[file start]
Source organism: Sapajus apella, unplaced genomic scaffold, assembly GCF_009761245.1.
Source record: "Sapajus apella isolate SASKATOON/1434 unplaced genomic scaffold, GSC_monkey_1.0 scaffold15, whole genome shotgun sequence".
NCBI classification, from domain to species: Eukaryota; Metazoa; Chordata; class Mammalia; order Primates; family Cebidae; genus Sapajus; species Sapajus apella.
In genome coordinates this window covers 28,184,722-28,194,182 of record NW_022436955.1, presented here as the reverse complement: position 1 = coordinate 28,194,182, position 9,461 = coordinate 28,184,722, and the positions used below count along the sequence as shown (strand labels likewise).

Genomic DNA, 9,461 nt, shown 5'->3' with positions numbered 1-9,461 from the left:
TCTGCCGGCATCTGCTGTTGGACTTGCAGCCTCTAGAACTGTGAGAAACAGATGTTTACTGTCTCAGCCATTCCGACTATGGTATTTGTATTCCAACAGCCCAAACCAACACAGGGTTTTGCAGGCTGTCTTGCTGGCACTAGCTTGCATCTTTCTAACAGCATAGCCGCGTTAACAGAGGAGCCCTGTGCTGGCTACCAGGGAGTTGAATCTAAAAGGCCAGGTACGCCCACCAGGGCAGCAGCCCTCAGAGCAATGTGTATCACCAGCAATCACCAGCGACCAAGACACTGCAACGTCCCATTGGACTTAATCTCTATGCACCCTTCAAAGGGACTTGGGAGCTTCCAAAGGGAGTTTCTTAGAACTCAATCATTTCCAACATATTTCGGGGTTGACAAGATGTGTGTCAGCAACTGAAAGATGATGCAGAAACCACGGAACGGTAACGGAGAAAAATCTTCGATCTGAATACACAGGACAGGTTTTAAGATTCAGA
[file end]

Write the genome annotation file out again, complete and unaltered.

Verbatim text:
Source organism: Sapajus apella, unplaced genomic scaffold, assembly GCF_009761245.1.
Source record: "Sapajus apella isolate SASKATOON/1434 unplaced genomic scaffold, GSC_monkey_1.0 scaffold15, whole genome shotgun sequence".
NCBI classification, from domain to species: Eukaryota; Metazoa; Chordata; class Mammalia; order Primates; family Cebidae; genus Sapajus; species Sapajus apella.
In genome coordinates this window covers 28,184,722-28,194,182 of record NW_022436955.1, presented here as the reverse complement: position 1 = coordinate 28,194,182, position 9,461 = coordinate 28,184,722, and the positions used below count along the sequence as shown (strand labels likewise).

Genomic DNA, 9,461 nt, shown 5'->3' with positions numbered 1-9,461 from the left:
TCTGCCGGCATCTGCTGTTGGACTTGCAGCCTCTAGAACTGTGAGAAACAGATGTTTACTGTCTCAGCCATTCCGACTATGGTATTTGTATTCCAACAGCCCAAACCAACACAGGGTTTTGCAGGCTGTCTTGCTGGCACTAGCTTGCATCTTTCTAACAGCATAGCCGCGTTAACAGAGGAGCCCTGTGCTGGCTACCAGGGAGTTGAATCTAAAAGGCCAGGTACGCCCACCAGGGCAGCAGCCCTCAGAGCAATGTGTATCACCAGCAATCACCAGCGACCAAGACACTGCAACGTCCCATTGGACTTAATCTCTATGCACCCTTCAAAGGGACTTGGGAGCTTCCAAAGGGAGTTTCTTAGAACTCAATCATTTCCAACATATTTCGGGGTTGACAAGATGTGTGTCAGCAACTGAAAGATGATGCAGAAACCACGGAACGGTAACGGAGAAAAATCTTCGATCTGAATACACAGGACAGGTTTTAAGATTCAGA